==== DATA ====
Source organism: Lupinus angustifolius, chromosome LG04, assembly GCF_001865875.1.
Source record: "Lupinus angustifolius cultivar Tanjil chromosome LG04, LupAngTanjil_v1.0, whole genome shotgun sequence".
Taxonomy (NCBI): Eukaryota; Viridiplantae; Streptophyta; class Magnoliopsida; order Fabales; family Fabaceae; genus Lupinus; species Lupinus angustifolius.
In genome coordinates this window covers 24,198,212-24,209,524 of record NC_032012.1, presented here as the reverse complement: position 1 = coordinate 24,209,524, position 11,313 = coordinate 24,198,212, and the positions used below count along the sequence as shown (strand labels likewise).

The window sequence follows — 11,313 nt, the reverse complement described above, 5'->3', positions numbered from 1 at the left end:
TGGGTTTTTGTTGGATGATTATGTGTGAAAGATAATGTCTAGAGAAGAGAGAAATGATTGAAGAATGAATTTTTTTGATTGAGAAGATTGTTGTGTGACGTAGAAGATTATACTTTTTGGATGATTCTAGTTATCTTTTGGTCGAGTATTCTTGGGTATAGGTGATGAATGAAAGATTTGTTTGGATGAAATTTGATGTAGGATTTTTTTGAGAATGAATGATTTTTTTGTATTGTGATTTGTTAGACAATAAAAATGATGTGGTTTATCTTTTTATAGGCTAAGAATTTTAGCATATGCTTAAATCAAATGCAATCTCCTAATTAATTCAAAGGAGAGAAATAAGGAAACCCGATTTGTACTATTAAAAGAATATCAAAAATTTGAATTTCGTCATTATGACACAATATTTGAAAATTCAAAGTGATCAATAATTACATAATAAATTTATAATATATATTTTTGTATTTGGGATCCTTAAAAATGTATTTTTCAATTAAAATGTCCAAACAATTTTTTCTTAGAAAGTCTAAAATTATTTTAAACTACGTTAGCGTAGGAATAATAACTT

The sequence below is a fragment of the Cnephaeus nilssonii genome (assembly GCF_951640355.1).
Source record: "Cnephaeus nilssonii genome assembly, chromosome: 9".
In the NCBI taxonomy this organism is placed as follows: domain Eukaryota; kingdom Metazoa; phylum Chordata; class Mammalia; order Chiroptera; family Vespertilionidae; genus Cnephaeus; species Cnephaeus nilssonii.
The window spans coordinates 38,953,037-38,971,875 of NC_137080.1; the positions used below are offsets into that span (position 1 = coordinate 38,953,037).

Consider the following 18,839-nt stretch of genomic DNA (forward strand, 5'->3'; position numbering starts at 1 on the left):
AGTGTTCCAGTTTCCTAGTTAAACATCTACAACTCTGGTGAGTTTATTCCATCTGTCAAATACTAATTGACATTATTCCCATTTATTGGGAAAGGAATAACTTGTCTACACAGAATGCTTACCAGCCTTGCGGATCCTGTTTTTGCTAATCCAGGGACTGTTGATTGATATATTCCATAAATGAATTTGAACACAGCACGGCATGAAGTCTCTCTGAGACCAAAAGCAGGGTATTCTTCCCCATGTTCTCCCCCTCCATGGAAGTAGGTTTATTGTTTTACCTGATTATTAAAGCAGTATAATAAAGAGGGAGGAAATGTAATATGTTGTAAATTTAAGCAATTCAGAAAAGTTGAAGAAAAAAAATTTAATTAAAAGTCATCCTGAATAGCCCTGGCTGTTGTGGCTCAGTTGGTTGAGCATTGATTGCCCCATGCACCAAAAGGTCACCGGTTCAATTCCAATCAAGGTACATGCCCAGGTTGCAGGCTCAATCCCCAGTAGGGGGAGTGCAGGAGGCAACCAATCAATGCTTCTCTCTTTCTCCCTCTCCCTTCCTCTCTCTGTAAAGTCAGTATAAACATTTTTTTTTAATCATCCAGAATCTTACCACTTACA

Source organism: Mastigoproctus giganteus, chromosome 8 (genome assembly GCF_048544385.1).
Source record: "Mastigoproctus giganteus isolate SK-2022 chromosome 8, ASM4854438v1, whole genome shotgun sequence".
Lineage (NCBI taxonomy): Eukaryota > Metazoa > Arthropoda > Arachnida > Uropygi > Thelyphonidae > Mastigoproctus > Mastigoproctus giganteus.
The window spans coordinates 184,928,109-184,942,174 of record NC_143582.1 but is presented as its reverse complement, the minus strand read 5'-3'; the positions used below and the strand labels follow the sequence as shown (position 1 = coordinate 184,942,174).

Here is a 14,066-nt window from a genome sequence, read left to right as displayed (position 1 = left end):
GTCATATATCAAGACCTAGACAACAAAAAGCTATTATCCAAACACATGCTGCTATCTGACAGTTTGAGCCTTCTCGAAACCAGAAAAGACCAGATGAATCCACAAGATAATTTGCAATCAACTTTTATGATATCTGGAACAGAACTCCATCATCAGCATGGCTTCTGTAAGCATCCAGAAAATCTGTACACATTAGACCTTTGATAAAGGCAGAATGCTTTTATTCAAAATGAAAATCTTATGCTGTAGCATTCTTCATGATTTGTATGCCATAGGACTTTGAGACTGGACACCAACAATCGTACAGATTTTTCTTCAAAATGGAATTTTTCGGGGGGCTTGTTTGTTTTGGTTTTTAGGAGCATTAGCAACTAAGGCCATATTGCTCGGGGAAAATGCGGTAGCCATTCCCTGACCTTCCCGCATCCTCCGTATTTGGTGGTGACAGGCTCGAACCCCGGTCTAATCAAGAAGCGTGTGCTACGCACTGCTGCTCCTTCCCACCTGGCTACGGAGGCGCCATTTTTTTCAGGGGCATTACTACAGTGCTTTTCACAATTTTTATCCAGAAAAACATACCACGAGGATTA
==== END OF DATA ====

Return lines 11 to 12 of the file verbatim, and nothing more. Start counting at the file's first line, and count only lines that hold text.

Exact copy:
Consider the following 18,839-nt stretch of genomic DNA (forward strand, 5'->3'; position numbering starts at 1 on the left):
AGTGTTCCAGTTTCCTAGTTAAACATCTACAACTCTGGTGAGTTTATTCCATCTGTCAAATACTAATTGACATTATTCCCATTTATTGGGAAAGGAATAACTTGTCTACACAGAATGCTTACCAGCCTTGCGGATCCTGTTTTTGCTAATCCAGGGACTGTTGATTGATATATTCCATAAATGAATTTGAACACAGCACGGCATGAAGTCTCTCTGAGACCAAAAGCAGGGTATTCTTCCCCATGTTCTCCCCCTCCATGGAAGTAGGTTTATTGTTTTACCTGATTATTAAAGCAGTATAATAAAGAGGGAGGAAATGTAATATGTTGTAAATTTAAGCAATTCAGAAAAGTTGAAGAAAAAAAATTTAATTAAAAGTCATCCTGAATAGCCCTGGCTGTTGTGGCTCAGTTGGTTGAGCATTGATTGCCCCATGCACCAAAAGGTCACCGGTTCAATTCCAATCAAGGTACATGCCCAGGTTGCAGGCTCAATCCCCAGTAGGGGGAGTGCAGGAGGCAACCAATCAATGCTTCTCTCTTTCTCCCTCTCCCTTCCTCTCTCTGTAAAGTCAGTATAAACATTTTTTTTTAATCATCCAGAATCTTACCACTTACA